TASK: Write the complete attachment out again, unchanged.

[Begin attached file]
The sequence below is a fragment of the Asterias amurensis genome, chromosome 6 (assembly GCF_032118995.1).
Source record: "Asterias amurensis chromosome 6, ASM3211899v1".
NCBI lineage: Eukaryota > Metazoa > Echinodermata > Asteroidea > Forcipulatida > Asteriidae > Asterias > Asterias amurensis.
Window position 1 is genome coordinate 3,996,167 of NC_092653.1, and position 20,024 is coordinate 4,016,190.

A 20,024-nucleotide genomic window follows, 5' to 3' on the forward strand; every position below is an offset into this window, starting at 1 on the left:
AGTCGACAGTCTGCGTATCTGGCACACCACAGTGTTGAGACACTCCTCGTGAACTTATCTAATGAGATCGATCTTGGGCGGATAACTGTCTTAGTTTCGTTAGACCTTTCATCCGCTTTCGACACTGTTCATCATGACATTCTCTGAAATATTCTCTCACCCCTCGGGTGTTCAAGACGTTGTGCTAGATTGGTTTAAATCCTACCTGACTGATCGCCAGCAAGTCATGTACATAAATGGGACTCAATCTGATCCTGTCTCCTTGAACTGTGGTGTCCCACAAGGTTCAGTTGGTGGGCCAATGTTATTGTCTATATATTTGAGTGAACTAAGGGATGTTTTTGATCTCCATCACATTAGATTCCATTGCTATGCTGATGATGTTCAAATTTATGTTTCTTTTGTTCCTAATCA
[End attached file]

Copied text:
The sequence below is a fragment of the Asterias amurensis genome, chromosome 6 (assembly GCF_032118995.1).
Source record: "Asterias amurensis chromosome 6, ASM3211899v1".
NCBI lineage: Eukaryota > Metazoa > Echinodermata > Asteroidea > Forcipulatida > Asteriidae > Asterias > Asterias amurensis.
Window position 1 is genome coordinate 3,996,167 of NC_092653.1, and position 20,024 is coordinate 4,016,190.

A 20,024-nucleotide genomic window follows, 5' to 3' on the forward strand; every position below is an offset into this window, starting at 1 on the left:
AGTCGACAGTCTGCGTATCTGGCACACCACAGTGTTGAGACACTCCTCGTGAACTTATCTAATGAGATCGATCTTGGGCGGATAACTGTCTTAGTTTCGTTAGACCTTTCATCCGCTTTCGACACTGTTCATCATGACATTCTCTGAAATATTCTCTCACCCCTCGGGTGTTCAAGACGTTGTGCTAGATTGGTTTAAATCCTACCTGACTGATCGCCAGCAAGTCATGTACATAAATGGGACTCAATCTGATCCTGTCTCCTTGAACTGTGGTGTCCCACAAGGTTCAGTTGGTGGGCCAATGTTATTGTCTATATATTTGAGTGAACTAAGGGATGTTTTTGATCTCCATCACATTAGATTCCATTGCTATGCTGATGATGTTCAAATTTATGTTTCTTTTGTTCCTAATCA